Can Big Data Analytics Make Telemedicine More Functional?
Dependable partners with established Big Data expertise are vital to the future of functional telemedicine.
Telemedicine, once the domain of campy 1960s films about the future to come, is a reality. Today, anyone can consult with a medical professional without having to meet them in person or even stepping outside. As with other technologies, however, the ramifications of the shift to telemedicine may ultimately lie in whether providers and stakeholders can embrace data analytics effectively.
Understanding the Nascent Telemedicine Landscape
Telemedicine isn’t a new concept, but it’s revolutionizing caregiving. This form of interaction permits rapid diagnostics for those who might lack access to transportation. It facilitates the improved administration of services in emergency situations, such as when crew members on seafaring vessels consult with professionals onshore to improve recovery chances for injured victims.
At present, however, telemedicine is far from commonplace. The marketplace is rife with competing video chat services. Caregivers may or may not use distributed diagnostic hardware, such as remote sensors and kiosks, in conjunction with their consultations. The underlying technology is clearly there, but a lack of standards means that those seeking to deliver dependable services need to answer some big questions.
The Established Medical Value of Big Data
Why even bother with big data? The potential goes far beyond improving the veracity of clinical trial conclusions or medical research. Experience has already shown that machine-aided analytics play vital roles in effective, evidence-based medicine:
Establishing Meaningful Use
Take a look at the U.S. system of Medicare and electronic health records, or EHR. Providers who want to receive Medicare incentive payments from the government must demonstrate their adherence to meaningful use, or MU. These standards are designed to ensure that EHR usage actually improves patient care. In addition to gauging treatment outcomes, MU assesses factors like care coordination, health disparities, privacy implementations and patient engagement.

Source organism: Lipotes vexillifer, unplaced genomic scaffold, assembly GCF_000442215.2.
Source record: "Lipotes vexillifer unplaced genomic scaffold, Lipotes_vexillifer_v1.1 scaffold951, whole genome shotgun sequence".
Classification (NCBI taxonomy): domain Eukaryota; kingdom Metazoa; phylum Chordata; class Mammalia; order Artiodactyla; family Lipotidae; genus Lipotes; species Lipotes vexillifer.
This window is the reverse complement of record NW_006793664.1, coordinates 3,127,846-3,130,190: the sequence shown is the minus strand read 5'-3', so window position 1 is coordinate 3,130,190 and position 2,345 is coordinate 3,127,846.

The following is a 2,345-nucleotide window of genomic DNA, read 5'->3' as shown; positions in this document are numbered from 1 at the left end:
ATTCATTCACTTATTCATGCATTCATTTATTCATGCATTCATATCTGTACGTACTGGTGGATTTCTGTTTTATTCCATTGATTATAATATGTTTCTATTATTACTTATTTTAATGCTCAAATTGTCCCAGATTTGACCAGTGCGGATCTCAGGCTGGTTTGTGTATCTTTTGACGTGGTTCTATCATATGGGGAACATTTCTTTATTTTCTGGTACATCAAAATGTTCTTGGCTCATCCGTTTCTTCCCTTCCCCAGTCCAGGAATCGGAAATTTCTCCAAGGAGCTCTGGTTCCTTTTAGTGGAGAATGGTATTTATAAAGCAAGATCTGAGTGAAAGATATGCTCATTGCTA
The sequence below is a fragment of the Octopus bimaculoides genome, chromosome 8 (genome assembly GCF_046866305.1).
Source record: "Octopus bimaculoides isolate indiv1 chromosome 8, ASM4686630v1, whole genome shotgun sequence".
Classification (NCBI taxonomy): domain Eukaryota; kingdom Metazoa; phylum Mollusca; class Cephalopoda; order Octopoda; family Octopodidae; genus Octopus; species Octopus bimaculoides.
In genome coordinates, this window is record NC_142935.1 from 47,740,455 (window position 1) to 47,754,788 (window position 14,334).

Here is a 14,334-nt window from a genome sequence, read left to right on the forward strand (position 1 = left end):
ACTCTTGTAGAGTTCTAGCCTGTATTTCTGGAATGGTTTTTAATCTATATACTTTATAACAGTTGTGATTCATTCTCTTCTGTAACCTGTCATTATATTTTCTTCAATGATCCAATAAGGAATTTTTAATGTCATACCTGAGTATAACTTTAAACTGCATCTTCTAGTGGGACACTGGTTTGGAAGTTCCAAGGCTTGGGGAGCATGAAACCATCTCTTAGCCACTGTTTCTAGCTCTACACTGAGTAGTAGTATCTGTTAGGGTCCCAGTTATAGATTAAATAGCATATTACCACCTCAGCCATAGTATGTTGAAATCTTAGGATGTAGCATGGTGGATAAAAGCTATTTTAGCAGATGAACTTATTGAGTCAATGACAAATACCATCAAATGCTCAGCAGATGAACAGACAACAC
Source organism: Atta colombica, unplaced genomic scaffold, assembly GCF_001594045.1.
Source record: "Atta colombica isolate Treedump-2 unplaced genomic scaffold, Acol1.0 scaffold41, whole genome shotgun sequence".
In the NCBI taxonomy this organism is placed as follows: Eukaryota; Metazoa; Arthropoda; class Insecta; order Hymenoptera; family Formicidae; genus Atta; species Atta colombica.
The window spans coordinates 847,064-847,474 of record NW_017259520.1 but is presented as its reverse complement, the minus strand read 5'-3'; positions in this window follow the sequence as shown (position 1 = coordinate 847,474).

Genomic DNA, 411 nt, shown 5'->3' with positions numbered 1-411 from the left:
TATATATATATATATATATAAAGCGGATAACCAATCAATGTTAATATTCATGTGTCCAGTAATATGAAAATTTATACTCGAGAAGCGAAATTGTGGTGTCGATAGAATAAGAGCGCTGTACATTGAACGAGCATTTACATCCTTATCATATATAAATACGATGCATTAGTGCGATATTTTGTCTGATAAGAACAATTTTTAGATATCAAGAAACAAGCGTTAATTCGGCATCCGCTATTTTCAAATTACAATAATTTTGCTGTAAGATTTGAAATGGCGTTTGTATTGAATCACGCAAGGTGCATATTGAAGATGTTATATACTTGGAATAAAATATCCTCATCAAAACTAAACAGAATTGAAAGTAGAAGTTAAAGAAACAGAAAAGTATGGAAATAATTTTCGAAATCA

To gauge their performance in these domains accurately, caregivers depend on intensive data analysis to highlight and understand trends in EHR documents, insurer negotiations and even office details, such as consultation wait times and appointment booking. It makes sense that as more practitioners adopt EHR-friendly telemedicine tools, they’ll benefit from using analytics technology to make the most of healthcare business intelligence and improve their offerings.
Diagnostic medicine depends on being able to understand a broad range of circumstantial factors. The data can be overwhelming, however, which adversely impacts patients. In some instances, this can even result in catastrophic medical errors.
Unsurprisingly, there are countless stories of cases where big data analysis helped improve diagnosis methods and outcomes. Data analysis lets practitioners draw from massive volumes of information that go beyond their personal experience and local resource pools. In the process, it promotes heightened diagnostic accuracy and evidence-based practice efficiency. Considering telemedicine’s role as a viable diagnostic tool, these kinds of connected information practices could be the foundation for amazing gains in preventing adverse outcomes.
How Will Telemedicine Use Big Data?
Of course, recognizing the potential isn’t enough. It’s critical that health systems also shift towards telemedicine services that work seamlessly with big data and AI tools. Without integration, any benefits might be lost to inefficient, costly processes.
Caregivers and vendors will need to overcome a few hurdles, including
- Implementing secure data sharing, housing and analysis strategies,
- Building and training machine learning models based on proven techniques that raise accuracy and minimize malpractice liability,
- Cultivating patient trust in forms of medicine that they might find unfamiliar, and
- Identifying reliable services that satisfy compliance and governance standards.
Will practitioners rise to these challenges? Only time will tell, but one thing seems certain: Dependable partners with established Big Data expertise are vital to the future of functional telemedicine.
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